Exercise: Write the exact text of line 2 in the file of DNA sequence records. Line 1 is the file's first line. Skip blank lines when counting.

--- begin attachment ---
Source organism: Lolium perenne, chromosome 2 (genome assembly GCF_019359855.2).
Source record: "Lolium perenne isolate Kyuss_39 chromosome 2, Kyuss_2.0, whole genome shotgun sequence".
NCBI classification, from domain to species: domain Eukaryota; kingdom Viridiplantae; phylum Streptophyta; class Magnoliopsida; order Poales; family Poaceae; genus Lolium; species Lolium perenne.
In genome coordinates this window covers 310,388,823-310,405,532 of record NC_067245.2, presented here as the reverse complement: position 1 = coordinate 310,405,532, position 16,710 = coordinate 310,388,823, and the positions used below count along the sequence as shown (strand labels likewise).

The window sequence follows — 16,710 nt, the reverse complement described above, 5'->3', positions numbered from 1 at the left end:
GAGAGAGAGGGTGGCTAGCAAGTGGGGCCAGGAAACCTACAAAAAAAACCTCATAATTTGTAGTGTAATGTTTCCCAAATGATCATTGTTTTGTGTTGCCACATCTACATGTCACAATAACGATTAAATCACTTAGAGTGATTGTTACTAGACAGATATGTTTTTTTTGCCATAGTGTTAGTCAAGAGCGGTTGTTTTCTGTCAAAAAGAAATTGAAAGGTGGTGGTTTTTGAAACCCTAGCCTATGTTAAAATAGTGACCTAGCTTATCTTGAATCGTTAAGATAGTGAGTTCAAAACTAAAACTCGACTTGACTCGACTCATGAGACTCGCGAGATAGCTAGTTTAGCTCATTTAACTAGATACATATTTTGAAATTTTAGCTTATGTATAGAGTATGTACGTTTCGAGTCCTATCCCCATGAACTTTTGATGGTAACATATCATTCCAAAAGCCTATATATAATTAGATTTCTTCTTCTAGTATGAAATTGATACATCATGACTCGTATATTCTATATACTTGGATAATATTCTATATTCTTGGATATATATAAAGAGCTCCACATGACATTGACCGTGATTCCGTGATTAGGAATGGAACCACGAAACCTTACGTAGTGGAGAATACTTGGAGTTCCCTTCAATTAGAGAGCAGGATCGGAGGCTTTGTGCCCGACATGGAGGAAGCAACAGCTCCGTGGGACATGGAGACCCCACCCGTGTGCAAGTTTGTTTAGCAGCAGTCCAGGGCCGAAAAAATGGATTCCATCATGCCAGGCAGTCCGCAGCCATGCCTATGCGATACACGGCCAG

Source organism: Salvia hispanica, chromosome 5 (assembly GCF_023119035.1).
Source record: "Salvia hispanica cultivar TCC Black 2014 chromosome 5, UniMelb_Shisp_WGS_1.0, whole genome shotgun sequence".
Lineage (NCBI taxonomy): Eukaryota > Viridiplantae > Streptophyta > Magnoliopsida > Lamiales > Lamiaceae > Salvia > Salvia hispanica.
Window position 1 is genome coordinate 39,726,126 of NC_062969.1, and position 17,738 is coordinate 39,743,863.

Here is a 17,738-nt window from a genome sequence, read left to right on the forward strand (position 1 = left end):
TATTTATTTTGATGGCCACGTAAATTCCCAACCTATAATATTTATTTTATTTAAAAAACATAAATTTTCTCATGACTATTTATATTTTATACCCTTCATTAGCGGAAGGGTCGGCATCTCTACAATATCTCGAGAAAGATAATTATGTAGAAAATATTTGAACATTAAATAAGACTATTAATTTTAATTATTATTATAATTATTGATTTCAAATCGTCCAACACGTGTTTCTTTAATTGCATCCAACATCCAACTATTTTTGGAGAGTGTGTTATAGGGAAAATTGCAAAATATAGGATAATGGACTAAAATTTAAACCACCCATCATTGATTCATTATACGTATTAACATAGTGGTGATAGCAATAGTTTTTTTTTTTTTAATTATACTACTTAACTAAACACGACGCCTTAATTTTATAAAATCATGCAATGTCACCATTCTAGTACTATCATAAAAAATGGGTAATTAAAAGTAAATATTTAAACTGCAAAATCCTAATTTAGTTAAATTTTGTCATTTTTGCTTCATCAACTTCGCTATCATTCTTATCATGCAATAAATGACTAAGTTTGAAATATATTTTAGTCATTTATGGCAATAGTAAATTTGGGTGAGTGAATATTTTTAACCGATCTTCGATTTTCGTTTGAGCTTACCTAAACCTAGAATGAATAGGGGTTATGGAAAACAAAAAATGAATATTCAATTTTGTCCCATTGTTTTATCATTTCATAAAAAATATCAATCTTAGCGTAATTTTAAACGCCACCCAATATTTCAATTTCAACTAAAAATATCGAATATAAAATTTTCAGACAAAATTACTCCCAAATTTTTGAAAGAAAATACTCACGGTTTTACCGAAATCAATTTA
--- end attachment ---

Source record: "Lolium perenne isolate Kyuss_39 chromosome 2, Kyuss_2.0, whole genome shotgun sequence".